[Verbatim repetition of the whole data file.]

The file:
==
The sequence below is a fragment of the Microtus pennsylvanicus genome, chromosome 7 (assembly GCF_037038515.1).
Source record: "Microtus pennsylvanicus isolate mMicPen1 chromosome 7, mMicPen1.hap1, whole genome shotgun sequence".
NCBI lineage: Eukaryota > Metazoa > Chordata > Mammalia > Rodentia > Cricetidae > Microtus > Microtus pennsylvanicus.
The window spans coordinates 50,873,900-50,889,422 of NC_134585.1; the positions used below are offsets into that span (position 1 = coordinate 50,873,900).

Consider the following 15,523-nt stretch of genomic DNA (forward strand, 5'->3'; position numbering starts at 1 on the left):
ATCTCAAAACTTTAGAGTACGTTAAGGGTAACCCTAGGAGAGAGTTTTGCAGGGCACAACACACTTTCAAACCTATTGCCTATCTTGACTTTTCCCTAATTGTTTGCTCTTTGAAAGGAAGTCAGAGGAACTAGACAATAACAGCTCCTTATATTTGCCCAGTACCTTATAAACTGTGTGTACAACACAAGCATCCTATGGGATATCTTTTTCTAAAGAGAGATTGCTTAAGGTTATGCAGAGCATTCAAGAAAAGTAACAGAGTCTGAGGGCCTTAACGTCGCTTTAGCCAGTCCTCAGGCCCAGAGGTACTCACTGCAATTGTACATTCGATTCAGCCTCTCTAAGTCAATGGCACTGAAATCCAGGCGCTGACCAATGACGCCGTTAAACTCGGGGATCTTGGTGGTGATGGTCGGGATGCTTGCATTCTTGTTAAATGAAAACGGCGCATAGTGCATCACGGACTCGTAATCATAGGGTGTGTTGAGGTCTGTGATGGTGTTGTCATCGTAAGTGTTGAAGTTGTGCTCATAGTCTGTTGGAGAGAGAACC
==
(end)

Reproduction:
The sequence below is a fragment of the Microtus pennsylvanicus genome, chromosome 7 (assembly GCF_037038515.1).
Source record: "Microtus pennsylvanicus isolate mMicPen1 chromosome 7, mMicPen1.hap1, whole genome shotgun sequence".
NCBI lineage: Eukaryota > Metazoa > Chordata > Mammalia > Rodentia > Cricetidae > Microtus > Microtus pennsylvanicus.
The window spans coordinates 50,873,900-50,889,422 of NC_134585.1; the positions used below are offsets into that span (position 1 = coordinate 50,873,900).

Consider the following 15,523-nt stretch of genomic DNA (forward strand, 5'->3'; position numbering starts at 1 on the left):
ATCTCAAAACTTTAGAGTACGTTAAGGGTAACCCTAGGAGAGAGTTTTGCAGGGCACAACACACTTTCAAACCTATTGCCTATCTTGACTTTTCCCTAATTGTTTGCTCTTTGAAAGGAAGTCAGAGGAACTAGACAATAACAGCTCCTTATATTTGCCCAGTACCTTATAAACTGTGTGTACAACACAAGCATCCTATGGGATATCTTTTTCTAAAGAGAGATTGCTTAAGGTTATGCAGAGCATTCAAGAAAAGTAACAGAGTCTGAGGGCCTTAACGTCGCTTTAGCCAGTCCTCAGGCCCAGAGGTACTCACTGCAATTGTACATTCGATTCAGCCTCTCTAAGTCAATGGCACTGAAATCCAGGCGCTGACCAATGACGCCGTTAAACTCGGGGATCTTGGTGGTGATGGTCGGGATGCTTGCATTCTTGTTAAATGAAAACGGCGCATAGTGCATCACGGACTCGTAATCATAGGGTGTGTTGAGGTCTGTGATGGTGTTGTCATCGTAAGTGTTGAAGTTGTGCTCATAGTCTGTTGGAGAGAGAACC